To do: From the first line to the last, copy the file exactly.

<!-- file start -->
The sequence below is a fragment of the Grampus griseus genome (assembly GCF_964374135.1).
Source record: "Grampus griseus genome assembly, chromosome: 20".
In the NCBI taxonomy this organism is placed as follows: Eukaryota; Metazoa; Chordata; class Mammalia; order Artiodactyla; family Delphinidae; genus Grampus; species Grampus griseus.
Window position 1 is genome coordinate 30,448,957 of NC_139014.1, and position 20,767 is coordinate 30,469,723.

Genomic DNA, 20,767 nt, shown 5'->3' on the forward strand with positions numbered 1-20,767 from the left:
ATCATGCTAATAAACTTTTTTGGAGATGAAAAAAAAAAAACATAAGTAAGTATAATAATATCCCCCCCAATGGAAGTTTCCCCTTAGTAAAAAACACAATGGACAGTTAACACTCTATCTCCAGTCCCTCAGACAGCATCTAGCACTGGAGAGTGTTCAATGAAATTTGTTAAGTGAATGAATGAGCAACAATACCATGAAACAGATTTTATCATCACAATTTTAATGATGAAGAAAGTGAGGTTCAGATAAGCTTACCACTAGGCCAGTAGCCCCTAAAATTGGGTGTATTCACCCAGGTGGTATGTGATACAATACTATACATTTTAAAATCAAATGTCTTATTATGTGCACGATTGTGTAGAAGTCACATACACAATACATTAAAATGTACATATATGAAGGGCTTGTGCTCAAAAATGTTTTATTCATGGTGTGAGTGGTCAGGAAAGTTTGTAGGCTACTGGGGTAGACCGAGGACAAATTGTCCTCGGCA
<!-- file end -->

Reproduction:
The sequence below is a fragment of the Grampus griseus genome (assembly GCF_964374135.1).
Source record: "Grampus griseus genome assembly, chromosome: 20".
In the NCBI taxonomy this organism is placed as follows: Eukaryota; Metazoa; Chordata; class Mammalia; order Artiodactyla; family Delphinidae; genus Grampus; species Grampus griseus.
Window position 1 is genome coordinate 30,448,957 of NC_139014.1, and position 20,767 is coordinate 30,469,723.

Genomic DNA, 20,767 nt, shown 5'->3' on the forward strand with positions numbered 1-20,767 from the left:
ATCATGCTAATAAACTTTTTTGGAGATGAAAAAAAAAAAACATAAGTAAGTATAATAATATCCCCCCCAATGGAAGTTTCCCCTTAGTAAAAAACACAATGGACAGTTAACACTCTATCTCCAGTCCCTCAGACAGCATCTAGCACTGGAGAGTGTTCAATGAAATTTGTTAAGTGAATGAATGAGCAACAATACCATGAAACAGATTTTATCATCACAATTTTAATGATGAAGAAAGTGAGGTTCAGATAAGCTTACCACTAGGCCAGTAGCCCCTAAAATTGGGTGTATTCACCCAGGTGGTATGTGATACAATACTATACATTTTAAAATCAAATGTCTTATTATGTGCACGATTGTGTAGAAGTCACATACACAATACATTAAAATGTACATATATGAAGGGCTTGTGCTCAAAAATGTTTTATTCATGGTGTGAGTGGTCAGGAAAGTTTGTAGGCTACTGGGGTAGACCGAGGACAAATTGTCCTCGGCA